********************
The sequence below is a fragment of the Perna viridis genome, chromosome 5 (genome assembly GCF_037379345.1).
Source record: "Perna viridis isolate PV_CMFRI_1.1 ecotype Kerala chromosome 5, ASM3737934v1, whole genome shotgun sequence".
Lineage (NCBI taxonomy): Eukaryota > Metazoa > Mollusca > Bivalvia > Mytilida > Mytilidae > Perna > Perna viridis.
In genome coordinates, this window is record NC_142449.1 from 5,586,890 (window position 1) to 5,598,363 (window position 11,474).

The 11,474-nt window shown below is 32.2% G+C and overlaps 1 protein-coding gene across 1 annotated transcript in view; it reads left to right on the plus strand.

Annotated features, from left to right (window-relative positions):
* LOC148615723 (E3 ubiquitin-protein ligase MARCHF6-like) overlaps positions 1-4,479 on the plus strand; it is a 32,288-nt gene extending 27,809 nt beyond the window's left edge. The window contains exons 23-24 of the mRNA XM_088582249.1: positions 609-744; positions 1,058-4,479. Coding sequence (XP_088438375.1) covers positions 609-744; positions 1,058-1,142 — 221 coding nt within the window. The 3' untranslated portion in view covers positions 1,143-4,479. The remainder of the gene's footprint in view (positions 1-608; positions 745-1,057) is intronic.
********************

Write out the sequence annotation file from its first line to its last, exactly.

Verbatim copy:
The sequence below is a fragment of the Perna viridis genome, chromosome 5 (genome assembly GCF_037379345.1).
Source record: "Perna viridis isolate PV_CMFRI_1.1 ecotype Kerala chromosome 5, ASM3737934v1, whole genome shotgun sequence".
Lineage (NCBI taxonomy): Eukaryota > Metazoa > Mollusca > Bivalvia > Mytilida > Mytilidae > Perna > Perna viridis.
In genome coordinates, this window is record NC_142449.1 from 5,586,890 (window position 1) to 5,598,363 (window position 11,474).

The 11,474-nt window shown below is 32.2% G+C and overlaps 1 protein-coding gene across 1 annotated transcript in view; it reads left to right on the plus strand.

Annotated features, from left to right (window-relative positions):
* LOC148615723 (E3 ubiquitin-protein ligase MARCHF6-like) overlaps positions 1-4,479 on the plus strand; it is a 32,288-nt gene extending 27,809 nt beyond the window's left edge. The window contains exons 23-24 of the mRNA XM_088582249.1: positions 609-744; positions 1,058-4,479. Coding sequence (XP_088438375.1) covers positions 609-744; positions 1,058-1,142 — 221 coding nt within the window. The 3' untranslated portion in view covers positions 1,143-4,479. The remainder of the gene's footprint in view (positions 1-608; positions 745-1,057) is intronic.